As The Irish Times reported this week, this equates to about 650 girls in Ireland reporting that they required medical intervention or treatment after receiving the vaccine.

Given that 230,000 girls have received the full course, this appears to indicate one in every 355 girls have required attention.

The HPRA says more than 80 per cent of the serious cases involved short-term “vaccination-related events” such as fainting and rashes.

That would leave 130 of the reports it has received relating to longer-term issues. Regret, the main group campaigning against the vaccines, quotes a figure of 450 girls having suffered serious adverse reactions.

Intervention

Any medical intervention carries a risk, as does any human activity. Yet most of us continue to fly, for example, because the risk involved is so low. The HPRA declined to provide comparative figures for adverse reaction reports for other medicines. To do so would be inaccurate and misleading, it said, because of factors such as the extent of their use and media coverage.

One point everyone agrees on is that there is a cohort of young people who have long-term health issues that are difficult to diagnose and treat.

Regret says they are Gardasil-related; in the medical literature they have been assigned various descriptions – chronic fatigue, ME, chronic disabling fatigue.

Their symptoms are real and protracted, and their illness causes massive upheaval

“The families I deal with are distressed, genuine people whose children are very sick,” says paediatrician Prof Alf Nicholson. “Their symptoms are real and protracted, and their illness causes massive upheaval.”

Many of the young people Prof Nicholson sees in Temple Street children’s hospital are suffering from symptoms such as poor sleep, muscle and joint pain and malaise.

“These symptoms are the commonest cause of prolonged absence from secondary school in Ireland, yet we don’t truly understand them. It’s a complex condition requiring a complex response.”

Prof Nicholson says there is “no evidence” Gardasil contributed to patients’ condition. “I have plenty of boys under my care who are also suffering these post-viral fatigue symptoms.”

Since the vaccine is not currently provided to boys – though there are plans to extend the immunisation programme – it cannot be blamed for these cases.

Safety studies

The World Health Organisation, is its latest bulletin on HPV vaccines from last June, says it considers HPV vaccines to be “extremely safe”.

“There are now accumulated safety studies that include several million persons and which compare the risks for a wide range of health outcomes in vaccinated and unvaccinated subjects.

However, despite the extensive safety data available for this vaccine, attention has continued to focus on spurious case reports and unsubstantiated allegations.”

The WHO expresses concern that “unsubstantiated allegations have a demonstrable negative impact on vaccine coverage in a growing number of countries, and that this will result in real harm”.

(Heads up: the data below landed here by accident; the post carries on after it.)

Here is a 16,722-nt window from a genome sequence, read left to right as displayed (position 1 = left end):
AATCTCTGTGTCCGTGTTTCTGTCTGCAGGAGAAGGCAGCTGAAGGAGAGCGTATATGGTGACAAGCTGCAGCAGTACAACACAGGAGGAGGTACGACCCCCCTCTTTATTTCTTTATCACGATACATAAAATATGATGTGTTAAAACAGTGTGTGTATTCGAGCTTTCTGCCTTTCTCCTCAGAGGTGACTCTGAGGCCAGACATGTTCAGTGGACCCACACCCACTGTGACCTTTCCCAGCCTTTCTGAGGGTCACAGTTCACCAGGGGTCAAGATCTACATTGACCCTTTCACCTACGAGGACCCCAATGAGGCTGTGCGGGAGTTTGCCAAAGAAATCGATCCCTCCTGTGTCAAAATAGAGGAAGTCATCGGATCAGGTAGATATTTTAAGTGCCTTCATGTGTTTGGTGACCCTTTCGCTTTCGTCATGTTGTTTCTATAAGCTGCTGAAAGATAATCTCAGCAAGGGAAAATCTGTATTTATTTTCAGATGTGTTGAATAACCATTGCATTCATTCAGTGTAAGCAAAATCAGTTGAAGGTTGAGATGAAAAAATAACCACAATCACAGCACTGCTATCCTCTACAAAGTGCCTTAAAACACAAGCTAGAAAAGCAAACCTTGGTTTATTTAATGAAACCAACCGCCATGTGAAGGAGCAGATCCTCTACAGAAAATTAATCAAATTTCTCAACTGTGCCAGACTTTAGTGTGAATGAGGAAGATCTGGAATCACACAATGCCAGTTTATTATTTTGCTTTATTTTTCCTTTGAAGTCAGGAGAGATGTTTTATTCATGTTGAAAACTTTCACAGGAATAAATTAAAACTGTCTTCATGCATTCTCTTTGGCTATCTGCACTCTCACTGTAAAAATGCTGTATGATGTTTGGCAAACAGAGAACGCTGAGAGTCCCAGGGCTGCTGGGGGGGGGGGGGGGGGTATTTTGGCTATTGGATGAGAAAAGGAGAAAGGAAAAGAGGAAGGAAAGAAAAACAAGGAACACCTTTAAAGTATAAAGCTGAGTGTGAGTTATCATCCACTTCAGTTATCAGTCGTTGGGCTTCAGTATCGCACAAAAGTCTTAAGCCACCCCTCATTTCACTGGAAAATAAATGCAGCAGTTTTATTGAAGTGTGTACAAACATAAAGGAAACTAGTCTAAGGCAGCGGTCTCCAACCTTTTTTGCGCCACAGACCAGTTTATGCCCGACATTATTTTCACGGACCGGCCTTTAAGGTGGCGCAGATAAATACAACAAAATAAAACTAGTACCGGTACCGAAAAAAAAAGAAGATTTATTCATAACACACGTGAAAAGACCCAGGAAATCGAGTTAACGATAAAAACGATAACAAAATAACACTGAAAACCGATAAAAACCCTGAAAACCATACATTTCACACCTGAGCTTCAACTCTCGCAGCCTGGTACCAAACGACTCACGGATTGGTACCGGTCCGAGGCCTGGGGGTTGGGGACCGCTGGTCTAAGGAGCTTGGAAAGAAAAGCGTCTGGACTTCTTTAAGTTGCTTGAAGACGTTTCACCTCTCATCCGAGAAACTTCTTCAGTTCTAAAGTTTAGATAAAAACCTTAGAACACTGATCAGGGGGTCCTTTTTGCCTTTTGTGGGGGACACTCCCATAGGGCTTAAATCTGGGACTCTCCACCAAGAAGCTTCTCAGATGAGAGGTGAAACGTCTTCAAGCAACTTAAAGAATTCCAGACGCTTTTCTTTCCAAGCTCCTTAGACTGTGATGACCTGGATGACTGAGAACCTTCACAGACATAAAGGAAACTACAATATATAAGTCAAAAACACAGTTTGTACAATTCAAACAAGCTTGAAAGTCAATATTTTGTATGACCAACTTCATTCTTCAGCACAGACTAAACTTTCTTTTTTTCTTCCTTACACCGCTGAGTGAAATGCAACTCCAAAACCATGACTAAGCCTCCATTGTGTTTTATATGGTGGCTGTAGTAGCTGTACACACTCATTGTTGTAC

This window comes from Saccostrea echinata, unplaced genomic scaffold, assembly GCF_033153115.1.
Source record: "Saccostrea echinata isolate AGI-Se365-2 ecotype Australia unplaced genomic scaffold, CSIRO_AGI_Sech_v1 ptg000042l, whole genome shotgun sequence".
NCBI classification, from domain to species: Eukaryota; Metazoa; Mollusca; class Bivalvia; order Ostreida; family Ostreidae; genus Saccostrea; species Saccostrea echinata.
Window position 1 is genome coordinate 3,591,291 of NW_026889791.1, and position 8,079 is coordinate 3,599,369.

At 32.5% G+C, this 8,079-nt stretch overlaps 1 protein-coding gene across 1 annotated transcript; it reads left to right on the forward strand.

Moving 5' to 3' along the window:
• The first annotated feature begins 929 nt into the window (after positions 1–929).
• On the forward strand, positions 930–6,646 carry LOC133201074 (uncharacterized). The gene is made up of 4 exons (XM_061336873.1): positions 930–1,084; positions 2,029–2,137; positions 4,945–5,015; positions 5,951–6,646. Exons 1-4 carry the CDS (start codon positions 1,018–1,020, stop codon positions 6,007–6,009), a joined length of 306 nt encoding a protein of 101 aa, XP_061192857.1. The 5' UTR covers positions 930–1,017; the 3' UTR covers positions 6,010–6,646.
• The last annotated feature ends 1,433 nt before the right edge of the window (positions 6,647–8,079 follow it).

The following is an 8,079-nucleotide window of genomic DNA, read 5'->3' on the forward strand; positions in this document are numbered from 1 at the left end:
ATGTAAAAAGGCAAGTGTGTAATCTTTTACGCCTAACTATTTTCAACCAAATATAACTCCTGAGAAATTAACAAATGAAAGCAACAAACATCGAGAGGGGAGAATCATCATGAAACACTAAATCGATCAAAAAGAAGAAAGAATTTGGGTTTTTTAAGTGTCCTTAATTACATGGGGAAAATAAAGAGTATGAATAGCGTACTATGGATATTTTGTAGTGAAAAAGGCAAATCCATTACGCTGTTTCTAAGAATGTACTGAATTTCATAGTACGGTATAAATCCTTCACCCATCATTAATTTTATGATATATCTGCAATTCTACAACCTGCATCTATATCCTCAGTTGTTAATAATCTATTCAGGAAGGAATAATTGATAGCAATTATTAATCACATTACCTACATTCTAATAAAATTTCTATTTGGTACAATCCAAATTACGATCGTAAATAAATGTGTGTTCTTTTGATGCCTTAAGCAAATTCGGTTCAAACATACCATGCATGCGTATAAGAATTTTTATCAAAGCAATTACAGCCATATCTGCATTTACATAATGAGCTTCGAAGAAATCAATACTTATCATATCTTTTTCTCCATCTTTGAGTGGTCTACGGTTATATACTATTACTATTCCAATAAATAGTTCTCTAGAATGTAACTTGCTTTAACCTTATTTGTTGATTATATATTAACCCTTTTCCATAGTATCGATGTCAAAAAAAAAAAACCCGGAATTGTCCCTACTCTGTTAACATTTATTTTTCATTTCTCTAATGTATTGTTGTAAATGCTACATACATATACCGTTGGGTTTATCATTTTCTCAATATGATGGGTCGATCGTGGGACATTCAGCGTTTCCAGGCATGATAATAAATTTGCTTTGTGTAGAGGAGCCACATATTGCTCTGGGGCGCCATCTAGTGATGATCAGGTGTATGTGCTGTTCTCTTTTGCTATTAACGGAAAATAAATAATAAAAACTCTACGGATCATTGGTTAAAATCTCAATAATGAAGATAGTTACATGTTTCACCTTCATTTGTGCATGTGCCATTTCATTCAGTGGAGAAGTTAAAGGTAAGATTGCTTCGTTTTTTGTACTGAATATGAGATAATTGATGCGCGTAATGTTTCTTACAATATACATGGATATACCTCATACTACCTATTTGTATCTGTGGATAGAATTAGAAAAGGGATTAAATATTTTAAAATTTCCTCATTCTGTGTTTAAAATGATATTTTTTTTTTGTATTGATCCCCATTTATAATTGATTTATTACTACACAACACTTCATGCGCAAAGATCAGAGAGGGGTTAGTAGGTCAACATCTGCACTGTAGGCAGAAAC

Ireland, which accounts for one in five adverse reaction reports for the vaccine in the EU, must surely have been in the mind of the writer.

Prof Rose Anne Kenny sees about 100 girls a year with Postural orthostatic tachycardia syndrom (Pots), another condition that has been blamed on the vaccine, at the falls and blackout clinic at St James’s Hospital. Between five and 10 families ask to discuss a possible association with Gardasil and the condition, which is characterised by abnormally large increases in heart rate when changing from lying down to an upright position.

“There is no objective evidence of a link or causal association between their symptoms and the vaccine,” she says. “This has been studied in thousands of cases, and it has not been reported as an issue.”

Papilloma viruses viewed under an electron microscope. They are involved In certain cancers of the cervix. Photograph: Getty Images
Papilloma viruses viewed under an electron microscope. They are involved In certain cancers of the cervix. Photograph: Getty Images

Fluid intake

The good news is that most young people with Pots recover well after a varied treatment regimen that includes muscle strengthening, sitting before standing and increased salt and fluid intake. Prof Kenny says most patients grow out of the problem as their cardiovascular system catches up with the rest of their growth.

Prof Nicholson points to previous vaccine scares – Pertussis (whooping cough) in the 1970s and the MMR jab in the 1990s – which were “completely discredited”.

“It seems likely the same thing will happen to this one,” he says.

Patients do tend to recover – slowly over a number of years – from chronic fatigue, but they require access to physiotherapy, psychologists, paediatricians and pain management specialists. “We have to do better in creating a proper care pathway for patients and their families to follow, but this can’t be limited to people claiming a link to Gardasil. It has to be for boys too.”